The January 2020 edition of the Shareholder Advocate discussed important fiduciary liability concerns related to the actuarial equivalence requirements of ERISA. This article revisits the subject and provides an overview of court rulings that occurred in the past 18 months.
Actuarial Equivalence Explained
Actuarial equivalence is a computation that means that, all else being equal, all optional forms of benefits offered by a pension plan have the same economic value as each other. Practically speaking, two forms of pension benefits are actuarially equivalent if the present value of all the monthly payments that are likely to be paid to a retiree are equal in value; this calculation is done using two primary actuarial assumptions: an interest rate and a mortality table. The interest rate discounts the value of future payments, while the mortality table provides the anticipated length of time the future payments will be made based on the life expectancy of a person at a given age.
Significantly, ERISA requires the value of all optional forms to be actuarially equivalent to the value of a single life annuity beginning at normal retirement age.1 And whether a plan violates ERISA’s actuarial equivalence rules turn1 Those provisions include ERISA § 204(c)(3), 29 U.S.C. § 1054(c)(3), ERISA § 203(a), 29 U.S.C. § 1053(a), ERISA § 205(a) & (d) (1)(B), 29 U.S.C. § 1055(a) & (d)(1)(B) and § 206(a)(3), 29 U.S.C. § 1056(a)(3).s on whether the actuarial assumptions used to calculate all optional forms of benefits are reasonable. On the question of whether a pension plan’s actuarial assumptions are reasonable, courts have considered whether those assumptions have been updated to reflect current trends in mortality and interest rates.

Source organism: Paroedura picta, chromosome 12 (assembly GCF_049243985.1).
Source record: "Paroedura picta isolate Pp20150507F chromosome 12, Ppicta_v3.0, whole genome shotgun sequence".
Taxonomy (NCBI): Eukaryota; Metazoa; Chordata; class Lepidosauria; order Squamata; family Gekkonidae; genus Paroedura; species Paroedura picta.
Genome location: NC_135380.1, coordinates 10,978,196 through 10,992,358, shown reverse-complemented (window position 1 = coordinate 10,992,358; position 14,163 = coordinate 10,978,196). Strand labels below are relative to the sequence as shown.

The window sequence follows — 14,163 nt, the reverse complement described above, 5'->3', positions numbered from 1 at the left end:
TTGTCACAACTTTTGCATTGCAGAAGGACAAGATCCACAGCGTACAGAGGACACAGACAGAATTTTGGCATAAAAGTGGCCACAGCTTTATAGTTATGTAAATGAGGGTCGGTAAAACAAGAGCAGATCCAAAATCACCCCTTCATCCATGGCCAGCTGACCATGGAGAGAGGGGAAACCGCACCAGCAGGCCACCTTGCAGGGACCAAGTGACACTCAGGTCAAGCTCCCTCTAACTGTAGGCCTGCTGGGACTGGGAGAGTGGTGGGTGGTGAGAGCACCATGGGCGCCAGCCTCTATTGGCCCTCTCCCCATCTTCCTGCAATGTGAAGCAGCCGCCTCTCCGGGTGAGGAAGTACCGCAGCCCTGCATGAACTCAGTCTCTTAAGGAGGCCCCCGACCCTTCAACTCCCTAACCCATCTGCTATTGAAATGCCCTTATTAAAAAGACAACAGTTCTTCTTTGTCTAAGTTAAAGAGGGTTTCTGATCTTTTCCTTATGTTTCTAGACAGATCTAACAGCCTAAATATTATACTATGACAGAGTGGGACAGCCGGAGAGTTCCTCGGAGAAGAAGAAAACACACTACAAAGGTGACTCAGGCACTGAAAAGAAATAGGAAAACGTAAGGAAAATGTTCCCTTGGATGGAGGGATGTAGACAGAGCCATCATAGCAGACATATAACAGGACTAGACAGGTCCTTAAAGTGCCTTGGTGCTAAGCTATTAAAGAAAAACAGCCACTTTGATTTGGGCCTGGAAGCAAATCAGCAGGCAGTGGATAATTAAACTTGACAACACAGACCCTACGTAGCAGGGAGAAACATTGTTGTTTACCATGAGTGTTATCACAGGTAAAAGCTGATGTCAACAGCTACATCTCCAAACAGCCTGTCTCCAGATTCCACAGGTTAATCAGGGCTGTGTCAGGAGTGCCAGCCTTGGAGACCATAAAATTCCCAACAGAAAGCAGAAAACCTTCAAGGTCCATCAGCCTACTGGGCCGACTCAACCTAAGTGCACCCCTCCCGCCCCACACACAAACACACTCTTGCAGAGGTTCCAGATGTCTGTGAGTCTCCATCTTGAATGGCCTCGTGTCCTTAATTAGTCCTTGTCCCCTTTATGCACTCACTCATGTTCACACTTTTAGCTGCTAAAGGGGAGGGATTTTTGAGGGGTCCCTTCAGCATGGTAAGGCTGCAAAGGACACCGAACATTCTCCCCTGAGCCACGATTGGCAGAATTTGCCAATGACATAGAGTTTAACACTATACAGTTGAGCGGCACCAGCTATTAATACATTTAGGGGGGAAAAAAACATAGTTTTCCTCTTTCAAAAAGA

ERISA Litigation Alleging Non-Actuarially Equivalent Benefits
To date, eleven (11) class action lawsuits have been filed asserting ERISA violations for the failure to pay actuarially equivalent pension benefits. To date, all lawsuits in this area have involved corporate pension plans. The vast majority survived motions to dismiss in jurisdictions around the country, including: Torres v. American Airlines, Inc. (N.D. Tex.); Smith v. U.S. Bancorp (D. Minn.); Cruz v. Raytheon Company (D. Mass.); Belknap v. Partners Healthcare System, Inc. (D. Mass.); Duffy v. Anheuser Bush (E.D. Mo.); Berube v. Rockwell Automation, Inc. (E.D. Wis.); Herndon v. Huntington Ingalls Industries, Inc., et al. (E.D. Va.); Masten v. Met Life (S.D.N.Y) and Scott v. AT&T Inc. (N.D. Cal).
Only two courts have granted motions to dismiss: DuBuske v. PepsiCo, Inc. (S.D.N.Y.) and Brown v. UPS (N.D. Ga.). But both dismissals were based upon procedural rather than substantive issues and in the PepsiCo case, the plaintiffs were given leave to replead.
Torres v. American Airlines and the Smith v. U.S. Bancorp were the first two cases where class certification was contested. In both, the proposed classes were not certified. In U.S. Bancorp, shortly thereafter, the parties announced they had reached an undisclosed settlement in principle.
The first major settlement for the failure to pay actuarially equivalent benefits came in February 2021, in Cruz v. Raytheon Company. In this case, the plaintiffs challenged Raytheon’s use of 1971 mortality tables to calculate JSAs. Raytheon has agreed to pay $59.2 million to more than 10,000 participants and beneficiaries. The settlement followed the district court’s denial of the motion to dismiss.
Because continued litigation in this area is likely, ERISA pension plan trustees should review their plan documents and work with their actuary to consider whether the actuarial assumptions used by the plan are reasonable. It is important to document all steps a plan takes to evaluate the reasonableness of the plan’s actuarial assumptions in the event that litigation ever ensues.
As you consider these issues, Cohen Milstein’s ERISA/employee benefits group is available to assist with a review of the actuarial assumptions in your retirement plan(s).
1 Those provisions include ERISA § 204(c)(3), 29 U.S.C. § 1054(c)(3), ERISA § 203(a), 29 U.S.C. § 1053(a), ERISA § 205(a) & (d) (1)(B), 29 U.S.C. § 1055(a) & (d)(1)(B) and § 206(a)(3), 29 U.S.C. § 1056(a)(3).